Sport / Rugby

Heinz Schenk
3 minute read
21 Aug 2017
2:42 pm

Five takeaways from the weekend’s Currie Cup action

Heinz Schenk

The wily Pumas are at it again, the Lions are back to step two (or step one) and how does Pine Pienaar manage to survive?

Pumas star Chris Cloete epitomised his team's spirit. Photo: Dave Alexander.

Western Province laid down the biggest marker at the weekend as they suddenly look a good bet for Currie Cup glory.

More impressively, it came against a surprisingly poor Lions.

Also read: Nollis Marais’ demotion only treats one of the Bulls’ symptoms

South African rugby can’t be too proud of the events at Loftus, where the Cheetahs and Blue Bulls played embarrassing rugby at times but at least the Pumas provided a highlight over Griquas.

Here are the talking points from the weekend.

Western Province do it retro style…

Everybody nowadays love running rugby.

And on face value, John Dobson’s Streeptruie seemingly dazzled by scoring six tries.

However, the key to their victory was their superb defence.

They made a massive 204 tackles in a game they won 39-3 and showed again that rugby is all about taking your opportunities.

You don’t need the ball to win.

… and the Lions can learn from them

You gotta cycles but they’re always present in sport.

For years now, Lions fans have take for granted the continual evolution of their team and that’s understandable.

Yet there was a time when the men from Ellis Park lacked a bit of balance in their game and had to learn to adapt.

Unfortunately for their fans, this group of players has to learn that skill again.

New head coach Swys de Bruin has mentioned that the Lions will stay true to their brand but they’ve got to implement it better.

It’s unacceptable to have 66% possession and only end up with three points due to poor handling and tackling.’

Cheetahs can’t pull these stunts in Europe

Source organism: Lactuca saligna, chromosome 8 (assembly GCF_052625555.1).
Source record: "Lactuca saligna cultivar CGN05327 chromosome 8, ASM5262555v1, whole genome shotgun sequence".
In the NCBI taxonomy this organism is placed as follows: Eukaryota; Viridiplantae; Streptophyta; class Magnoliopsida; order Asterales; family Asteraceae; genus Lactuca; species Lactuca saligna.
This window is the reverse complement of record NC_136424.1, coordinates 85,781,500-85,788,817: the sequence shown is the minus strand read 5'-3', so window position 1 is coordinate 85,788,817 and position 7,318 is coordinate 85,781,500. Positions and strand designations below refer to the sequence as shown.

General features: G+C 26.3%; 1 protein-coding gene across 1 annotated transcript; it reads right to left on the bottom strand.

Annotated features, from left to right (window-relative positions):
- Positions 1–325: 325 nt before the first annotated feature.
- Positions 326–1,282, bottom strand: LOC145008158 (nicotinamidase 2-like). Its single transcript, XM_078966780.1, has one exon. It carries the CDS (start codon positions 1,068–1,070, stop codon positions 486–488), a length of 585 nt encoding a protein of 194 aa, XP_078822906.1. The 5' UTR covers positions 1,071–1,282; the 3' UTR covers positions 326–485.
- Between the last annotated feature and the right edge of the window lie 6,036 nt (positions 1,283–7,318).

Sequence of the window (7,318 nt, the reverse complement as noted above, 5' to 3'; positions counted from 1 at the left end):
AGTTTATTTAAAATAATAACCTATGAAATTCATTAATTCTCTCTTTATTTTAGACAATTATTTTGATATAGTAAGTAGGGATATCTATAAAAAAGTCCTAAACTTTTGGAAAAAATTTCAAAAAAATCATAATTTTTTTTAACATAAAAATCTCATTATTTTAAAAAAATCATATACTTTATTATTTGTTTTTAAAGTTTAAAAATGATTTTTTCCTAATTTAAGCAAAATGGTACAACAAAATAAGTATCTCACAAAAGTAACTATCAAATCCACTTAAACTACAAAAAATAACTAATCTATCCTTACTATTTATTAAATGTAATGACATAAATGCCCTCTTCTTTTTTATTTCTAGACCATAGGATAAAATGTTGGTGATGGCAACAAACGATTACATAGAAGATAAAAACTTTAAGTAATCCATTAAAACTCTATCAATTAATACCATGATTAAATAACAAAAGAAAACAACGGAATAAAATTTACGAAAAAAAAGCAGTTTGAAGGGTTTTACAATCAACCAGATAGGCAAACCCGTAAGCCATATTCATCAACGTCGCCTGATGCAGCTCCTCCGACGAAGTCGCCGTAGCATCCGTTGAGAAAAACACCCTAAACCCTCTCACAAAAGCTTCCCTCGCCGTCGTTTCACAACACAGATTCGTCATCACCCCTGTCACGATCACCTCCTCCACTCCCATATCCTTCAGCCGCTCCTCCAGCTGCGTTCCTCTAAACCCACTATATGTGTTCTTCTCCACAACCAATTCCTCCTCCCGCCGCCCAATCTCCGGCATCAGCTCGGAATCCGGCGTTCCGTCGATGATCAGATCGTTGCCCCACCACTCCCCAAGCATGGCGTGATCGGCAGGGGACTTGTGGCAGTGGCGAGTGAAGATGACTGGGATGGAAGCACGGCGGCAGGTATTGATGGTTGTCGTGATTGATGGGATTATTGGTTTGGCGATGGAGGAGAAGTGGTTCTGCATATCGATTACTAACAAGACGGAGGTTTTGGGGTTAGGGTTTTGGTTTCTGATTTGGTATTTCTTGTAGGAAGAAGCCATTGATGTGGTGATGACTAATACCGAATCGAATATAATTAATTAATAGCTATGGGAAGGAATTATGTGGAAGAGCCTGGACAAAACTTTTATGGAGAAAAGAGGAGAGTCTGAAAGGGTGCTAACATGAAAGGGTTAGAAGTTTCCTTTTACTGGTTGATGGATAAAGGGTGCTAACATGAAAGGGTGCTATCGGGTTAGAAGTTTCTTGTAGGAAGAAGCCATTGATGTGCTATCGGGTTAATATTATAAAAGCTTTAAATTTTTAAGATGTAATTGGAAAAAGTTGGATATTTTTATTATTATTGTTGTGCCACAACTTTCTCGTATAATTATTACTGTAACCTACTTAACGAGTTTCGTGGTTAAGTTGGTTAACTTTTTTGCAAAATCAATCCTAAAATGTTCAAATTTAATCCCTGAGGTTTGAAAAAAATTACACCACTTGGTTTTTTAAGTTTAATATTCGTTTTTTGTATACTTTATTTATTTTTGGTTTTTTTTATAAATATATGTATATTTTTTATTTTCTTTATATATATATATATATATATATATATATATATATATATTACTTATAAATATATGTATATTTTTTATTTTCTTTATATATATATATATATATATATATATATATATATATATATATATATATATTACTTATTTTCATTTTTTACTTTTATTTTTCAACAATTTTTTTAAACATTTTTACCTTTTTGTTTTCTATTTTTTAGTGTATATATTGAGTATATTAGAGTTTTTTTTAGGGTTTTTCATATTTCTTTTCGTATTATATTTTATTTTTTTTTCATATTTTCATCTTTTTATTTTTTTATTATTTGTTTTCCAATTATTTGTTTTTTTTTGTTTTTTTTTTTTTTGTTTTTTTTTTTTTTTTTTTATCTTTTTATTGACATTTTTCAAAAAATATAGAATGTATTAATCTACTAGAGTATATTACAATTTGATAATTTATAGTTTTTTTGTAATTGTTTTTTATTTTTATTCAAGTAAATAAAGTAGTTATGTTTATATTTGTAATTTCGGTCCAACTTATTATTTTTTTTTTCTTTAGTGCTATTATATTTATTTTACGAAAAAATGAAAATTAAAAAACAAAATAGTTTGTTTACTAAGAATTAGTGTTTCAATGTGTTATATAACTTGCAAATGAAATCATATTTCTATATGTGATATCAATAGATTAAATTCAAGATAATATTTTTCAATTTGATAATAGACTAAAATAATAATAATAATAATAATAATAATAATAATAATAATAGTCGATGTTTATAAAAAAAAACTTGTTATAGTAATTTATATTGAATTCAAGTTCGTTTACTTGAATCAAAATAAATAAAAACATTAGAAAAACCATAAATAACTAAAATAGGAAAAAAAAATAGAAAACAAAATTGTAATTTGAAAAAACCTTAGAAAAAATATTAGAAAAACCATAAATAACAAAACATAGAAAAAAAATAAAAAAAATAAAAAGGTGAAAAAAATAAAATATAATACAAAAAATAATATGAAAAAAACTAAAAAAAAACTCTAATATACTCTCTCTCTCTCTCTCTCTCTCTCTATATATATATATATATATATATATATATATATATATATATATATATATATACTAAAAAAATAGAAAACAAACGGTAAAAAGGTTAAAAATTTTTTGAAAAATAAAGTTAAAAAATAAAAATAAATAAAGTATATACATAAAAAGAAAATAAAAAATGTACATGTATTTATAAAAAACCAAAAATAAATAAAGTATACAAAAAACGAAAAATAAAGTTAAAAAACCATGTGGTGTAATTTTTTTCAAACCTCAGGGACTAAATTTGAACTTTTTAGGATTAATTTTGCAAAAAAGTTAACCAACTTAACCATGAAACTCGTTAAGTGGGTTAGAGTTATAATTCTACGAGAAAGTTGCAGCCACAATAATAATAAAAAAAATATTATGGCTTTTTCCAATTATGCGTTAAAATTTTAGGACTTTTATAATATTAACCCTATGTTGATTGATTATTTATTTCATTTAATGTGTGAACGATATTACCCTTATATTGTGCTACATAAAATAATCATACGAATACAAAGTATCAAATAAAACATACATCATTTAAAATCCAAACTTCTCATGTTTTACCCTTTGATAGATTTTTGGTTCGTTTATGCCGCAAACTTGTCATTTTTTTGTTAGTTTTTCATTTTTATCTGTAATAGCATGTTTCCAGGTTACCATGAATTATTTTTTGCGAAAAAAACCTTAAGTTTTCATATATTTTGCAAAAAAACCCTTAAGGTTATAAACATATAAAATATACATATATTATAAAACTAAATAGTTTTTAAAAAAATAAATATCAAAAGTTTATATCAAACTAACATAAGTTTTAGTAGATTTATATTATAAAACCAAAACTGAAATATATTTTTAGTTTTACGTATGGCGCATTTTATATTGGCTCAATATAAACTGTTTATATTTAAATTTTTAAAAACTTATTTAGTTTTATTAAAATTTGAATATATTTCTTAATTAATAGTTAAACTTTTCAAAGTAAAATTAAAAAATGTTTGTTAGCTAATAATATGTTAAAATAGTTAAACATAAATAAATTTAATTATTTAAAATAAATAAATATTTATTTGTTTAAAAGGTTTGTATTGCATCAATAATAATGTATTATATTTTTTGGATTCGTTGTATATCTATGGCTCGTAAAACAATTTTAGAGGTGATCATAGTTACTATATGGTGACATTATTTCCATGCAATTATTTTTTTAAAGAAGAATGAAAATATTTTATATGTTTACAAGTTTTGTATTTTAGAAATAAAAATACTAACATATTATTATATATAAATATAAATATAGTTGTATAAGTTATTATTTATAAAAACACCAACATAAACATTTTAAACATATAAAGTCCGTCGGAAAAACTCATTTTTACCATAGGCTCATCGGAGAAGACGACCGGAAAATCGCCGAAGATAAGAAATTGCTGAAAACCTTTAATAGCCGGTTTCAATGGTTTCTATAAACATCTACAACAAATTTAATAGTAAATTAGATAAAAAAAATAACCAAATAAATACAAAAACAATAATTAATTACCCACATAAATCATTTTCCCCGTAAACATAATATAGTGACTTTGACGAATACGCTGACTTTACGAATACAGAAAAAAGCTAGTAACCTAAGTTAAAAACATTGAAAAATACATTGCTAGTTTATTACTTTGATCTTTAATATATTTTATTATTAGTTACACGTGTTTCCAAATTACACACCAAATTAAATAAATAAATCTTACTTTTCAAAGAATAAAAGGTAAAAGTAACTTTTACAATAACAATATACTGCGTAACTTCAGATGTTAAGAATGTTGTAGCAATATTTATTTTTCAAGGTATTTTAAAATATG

For at least 50 minutes, the Free Staters seemed in control at Loftus.

Their rugby was enterprising before they seemed to lose all concentration.

In fact, it took an 85th minute try from wing Makazole Mapimpi for the Cheetahs to rescue the match.

This is well-known poor habit – they lost many Super Rugby games they should’ve won.

Concentration levels need to sky high if they’re going to turn over a new leaf in Europe.

What one earth does Pine do right?

There’s no doubt the Blue Bulls’ decision-making in the last-gasp loss to the Cheetahs was, patently, shocking.

But one’s perhaps still inclined to forgive them for that because they’re now playing under a new coach with a new philosophy.

The demotion of Nollis Maris is probably justified as is his two deputies.

Yet the Bulls’ glaring problem remains their woeful defence.

And the man who’s had that portfolio – Pine Pienaar – is still part of John Mitchell’s coaching team.

How does that work?

Not once has the Bulls’ marking shown signs of progress under Pienaar.

Is there no-one else?

Hungry Pumas belatedly show their worth

Bigger teams have gone to Kimberley and walked off the field with their tails between their legs.

That’s why the wily Pumas can really hold their heads up high after a brilliant 27-21 win over Griquas.

It was hardly a classic match with both sides making numerous errors but South African rugby, with its constrained resources, needs the Pumas to do well.

If Brent Janse van Rensburg’s men can build from this, local rugby will be boosted.

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